On the Bench: The line between “fan” and “fanatic”

The majority of the population of the world follows sports at some level, whether it be professional or collegiate sports. You can often see people walking around with a baseball cap donning the logo of a team, or a sweatshirt from that team’s championship win. These are “fans.” Fans enjoy watching a sport and following a team for fun. Then there are the people who are in the news for trashing a city or  blaring music and cheering at a hotel when their team is staying there. Those are “fanatics,” and they take things too far.

There have been multiple instances in where fans of a sports team will trash a city in response to a big and important game. Take for instance, the Vancouver Riot of June 15, 2011. The riot was over the Stanley Cup final of 2011. It was the Vancouver Canucks against the Boston Bruins. The riot started immediately after the seventh game of the Stanley Cup Finals when the Bruins won both that game and the Cup as a whole. Violence started when fans of the hockey team set fire to a stuffed bear, the mascot of the Boston Bruins. The drunken Canadians flooded into the streets and set cars and garbage cans on fire, smash windows and dance on overturned vehicles. There were reports of four stabbings and 58 injuries during that one night. People were looting department stores, and police eventually had to start to use flashbangs. Another instance is when the Philadelphia Eagles won the Super Bowl. The citizens of the city went wild, since it was the first time the team won the Super Bowl. Similar to the riot that happened in Vancouver, citizens had climbed light posts, flipped over cars and trashed the city during their celebration. This kind of mayhem shouldn’t be caused by an outcome of a sports game.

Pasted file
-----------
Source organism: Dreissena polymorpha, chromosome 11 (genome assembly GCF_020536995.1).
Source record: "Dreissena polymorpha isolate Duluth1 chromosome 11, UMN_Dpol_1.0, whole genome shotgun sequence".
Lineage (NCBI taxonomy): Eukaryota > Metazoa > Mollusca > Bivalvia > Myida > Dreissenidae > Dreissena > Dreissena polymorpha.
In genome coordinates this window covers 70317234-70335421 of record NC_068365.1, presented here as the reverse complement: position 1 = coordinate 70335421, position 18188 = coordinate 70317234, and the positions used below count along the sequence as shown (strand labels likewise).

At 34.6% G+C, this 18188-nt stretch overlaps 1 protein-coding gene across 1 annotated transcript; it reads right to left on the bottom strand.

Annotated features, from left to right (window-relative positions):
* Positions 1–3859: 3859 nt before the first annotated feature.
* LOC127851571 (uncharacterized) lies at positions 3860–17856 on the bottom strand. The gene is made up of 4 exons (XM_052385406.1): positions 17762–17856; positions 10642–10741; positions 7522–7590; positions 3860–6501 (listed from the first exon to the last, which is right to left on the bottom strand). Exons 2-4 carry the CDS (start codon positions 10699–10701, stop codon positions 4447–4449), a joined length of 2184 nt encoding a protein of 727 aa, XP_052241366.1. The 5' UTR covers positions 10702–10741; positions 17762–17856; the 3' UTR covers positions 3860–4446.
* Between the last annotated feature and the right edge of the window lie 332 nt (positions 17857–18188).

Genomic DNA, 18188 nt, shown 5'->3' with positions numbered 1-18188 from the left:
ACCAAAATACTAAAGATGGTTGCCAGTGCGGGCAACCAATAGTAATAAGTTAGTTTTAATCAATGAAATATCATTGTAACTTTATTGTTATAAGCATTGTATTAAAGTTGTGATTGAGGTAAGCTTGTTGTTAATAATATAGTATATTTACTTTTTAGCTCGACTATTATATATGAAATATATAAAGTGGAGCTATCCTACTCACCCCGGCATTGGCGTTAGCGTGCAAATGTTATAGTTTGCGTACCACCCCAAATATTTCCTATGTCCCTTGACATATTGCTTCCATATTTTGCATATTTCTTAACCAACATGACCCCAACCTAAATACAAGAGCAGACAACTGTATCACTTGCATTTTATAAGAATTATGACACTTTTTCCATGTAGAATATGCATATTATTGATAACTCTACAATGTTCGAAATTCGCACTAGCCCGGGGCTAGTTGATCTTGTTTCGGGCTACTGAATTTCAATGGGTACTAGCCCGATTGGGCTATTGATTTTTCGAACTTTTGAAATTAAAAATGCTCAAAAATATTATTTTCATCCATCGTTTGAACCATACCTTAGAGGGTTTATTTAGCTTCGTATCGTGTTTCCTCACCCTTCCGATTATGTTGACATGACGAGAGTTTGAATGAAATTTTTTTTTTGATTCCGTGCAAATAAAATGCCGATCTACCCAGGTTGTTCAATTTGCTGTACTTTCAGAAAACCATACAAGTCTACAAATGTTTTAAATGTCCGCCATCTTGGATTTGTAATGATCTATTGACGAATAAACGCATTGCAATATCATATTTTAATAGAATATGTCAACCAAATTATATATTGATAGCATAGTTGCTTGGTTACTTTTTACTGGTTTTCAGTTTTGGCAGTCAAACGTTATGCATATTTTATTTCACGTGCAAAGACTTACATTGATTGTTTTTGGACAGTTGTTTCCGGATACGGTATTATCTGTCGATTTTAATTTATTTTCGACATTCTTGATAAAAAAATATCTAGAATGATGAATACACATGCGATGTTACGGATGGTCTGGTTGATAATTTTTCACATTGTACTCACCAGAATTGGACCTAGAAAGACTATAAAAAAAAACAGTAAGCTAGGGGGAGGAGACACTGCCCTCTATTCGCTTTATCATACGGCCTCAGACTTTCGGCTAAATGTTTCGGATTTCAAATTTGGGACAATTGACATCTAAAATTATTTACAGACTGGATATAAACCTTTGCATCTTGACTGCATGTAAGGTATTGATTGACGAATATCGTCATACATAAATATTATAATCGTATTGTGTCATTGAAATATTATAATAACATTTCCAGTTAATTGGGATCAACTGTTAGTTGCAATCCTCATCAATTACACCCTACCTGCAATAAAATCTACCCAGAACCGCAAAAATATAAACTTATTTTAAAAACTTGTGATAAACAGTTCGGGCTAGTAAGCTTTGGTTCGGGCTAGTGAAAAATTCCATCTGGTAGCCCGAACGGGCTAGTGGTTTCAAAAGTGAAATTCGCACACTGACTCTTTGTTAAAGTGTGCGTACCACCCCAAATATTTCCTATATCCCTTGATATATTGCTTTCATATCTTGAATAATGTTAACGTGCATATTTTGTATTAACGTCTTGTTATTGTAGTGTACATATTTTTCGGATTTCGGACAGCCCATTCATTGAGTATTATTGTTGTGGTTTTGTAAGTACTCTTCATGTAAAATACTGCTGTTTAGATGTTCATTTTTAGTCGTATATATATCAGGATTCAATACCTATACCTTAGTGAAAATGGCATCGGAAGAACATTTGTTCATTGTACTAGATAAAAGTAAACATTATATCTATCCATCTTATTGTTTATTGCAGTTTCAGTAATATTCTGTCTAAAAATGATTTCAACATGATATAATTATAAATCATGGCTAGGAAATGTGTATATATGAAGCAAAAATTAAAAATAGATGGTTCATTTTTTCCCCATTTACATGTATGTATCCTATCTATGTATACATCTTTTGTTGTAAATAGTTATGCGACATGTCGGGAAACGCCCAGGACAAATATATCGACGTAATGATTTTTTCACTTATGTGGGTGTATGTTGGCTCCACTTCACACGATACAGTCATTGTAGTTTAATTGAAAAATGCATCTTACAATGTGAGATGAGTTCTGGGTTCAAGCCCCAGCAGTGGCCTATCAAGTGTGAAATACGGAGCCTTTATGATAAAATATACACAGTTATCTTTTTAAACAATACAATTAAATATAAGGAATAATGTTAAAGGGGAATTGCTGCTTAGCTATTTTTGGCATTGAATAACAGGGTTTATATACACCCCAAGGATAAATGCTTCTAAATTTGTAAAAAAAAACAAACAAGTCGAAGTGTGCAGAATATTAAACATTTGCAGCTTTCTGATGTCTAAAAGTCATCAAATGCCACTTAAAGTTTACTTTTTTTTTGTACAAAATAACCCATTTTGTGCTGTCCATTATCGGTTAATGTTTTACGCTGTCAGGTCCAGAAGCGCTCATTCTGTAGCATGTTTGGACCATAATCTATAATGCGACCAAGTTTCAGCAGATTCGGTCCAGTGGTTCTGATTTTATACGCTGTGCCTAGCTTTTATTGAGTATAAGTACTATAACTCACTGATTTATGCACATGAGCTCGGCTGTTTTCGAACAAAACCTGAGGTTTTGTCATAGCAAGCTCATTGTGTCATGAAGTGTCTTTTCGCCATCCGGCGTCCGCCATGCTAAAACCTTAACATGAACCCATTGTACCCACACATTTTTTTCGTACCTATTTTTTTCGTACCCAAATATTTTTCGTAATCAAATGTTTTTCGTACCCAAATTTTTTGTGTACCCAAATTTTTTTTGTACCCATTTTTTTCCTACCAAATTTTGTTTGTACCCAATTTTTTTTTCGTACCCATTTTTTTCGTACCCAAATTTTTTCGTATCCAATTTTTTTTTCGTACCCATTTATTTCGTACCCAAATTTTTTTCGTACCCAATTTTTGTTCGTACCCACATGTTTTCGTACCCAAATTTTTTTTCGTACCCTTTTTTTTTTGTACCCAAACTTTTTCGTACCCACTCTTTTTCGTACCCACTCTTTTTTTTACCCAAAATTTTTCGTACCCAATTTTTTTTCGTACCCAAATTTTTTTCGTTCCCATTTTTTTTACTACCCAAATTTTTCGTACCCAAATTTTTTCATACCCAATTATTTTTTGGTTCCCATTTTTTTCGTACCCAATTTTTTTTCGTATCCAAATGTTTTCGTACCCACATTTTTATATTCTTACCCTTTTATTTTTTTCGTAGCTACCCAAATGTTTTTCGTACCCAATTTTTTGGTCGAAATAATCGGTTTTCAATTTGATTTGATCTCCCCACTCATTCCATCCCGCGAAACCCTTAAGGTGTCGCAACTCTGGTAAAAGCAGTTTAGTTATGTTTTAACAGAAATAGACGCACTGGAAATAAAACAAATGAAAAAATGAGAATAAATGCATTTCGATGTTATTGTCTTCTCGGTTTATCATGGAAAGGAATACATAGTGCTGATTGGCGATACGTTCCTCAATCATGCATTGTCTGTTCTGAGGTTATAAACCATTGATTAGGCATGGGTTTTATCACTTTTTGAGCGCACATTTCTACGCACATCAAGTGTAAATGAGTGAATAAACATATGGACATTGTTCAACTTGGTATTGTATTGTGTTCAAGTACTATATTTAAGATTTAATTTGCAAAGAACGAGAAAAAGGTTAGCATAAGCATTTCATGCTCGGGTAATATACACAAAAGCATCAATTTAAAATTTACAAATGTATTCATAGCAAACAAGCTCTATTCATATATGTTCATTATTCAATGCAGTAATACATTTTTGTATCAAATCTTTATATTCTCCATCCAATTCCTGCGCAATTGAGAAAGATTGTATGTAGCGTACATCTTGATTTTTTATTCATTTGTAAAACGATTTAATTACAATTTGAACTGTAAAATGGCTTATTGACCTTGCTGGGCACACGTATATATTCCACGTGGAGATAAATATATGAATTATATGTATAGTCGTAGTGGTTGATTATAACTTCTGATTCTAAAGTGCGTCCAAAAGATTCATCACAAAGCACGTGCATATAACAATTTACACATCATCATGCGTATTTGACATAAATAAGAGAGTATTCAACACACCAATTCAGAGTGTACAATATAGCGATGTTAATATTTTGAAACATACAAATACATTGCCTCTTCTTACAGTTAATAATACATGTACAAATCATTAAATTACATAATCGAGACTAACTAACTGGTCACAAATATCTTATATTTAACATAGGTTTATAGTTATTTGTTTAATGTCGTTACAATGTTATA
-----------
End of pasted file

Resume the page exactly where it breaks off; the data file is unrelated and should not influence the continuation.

Not only is this just uncalled for, it’s very dangerous. This sets a precedent that should not have been set in the first place. This kind of behavior teaches people that it’s ok to go completely wild after something they like or don’t like happens. People should not worry about going outside when the local team loses or wins a major game. Not only that, people shouldn’t be getting hurt, or looting, or setting things on fire when this happens. Celebrations and riots like this have been repeatedly been referred to as just purely uncalled for. The teams themselves often don’t condone this behavior. So why do it? Why ruin the place that you live just because a local sports team lost a game? This is what separates a fan from a fanatic. Fans might post something online about being disappointed, fanatics resort to violence.

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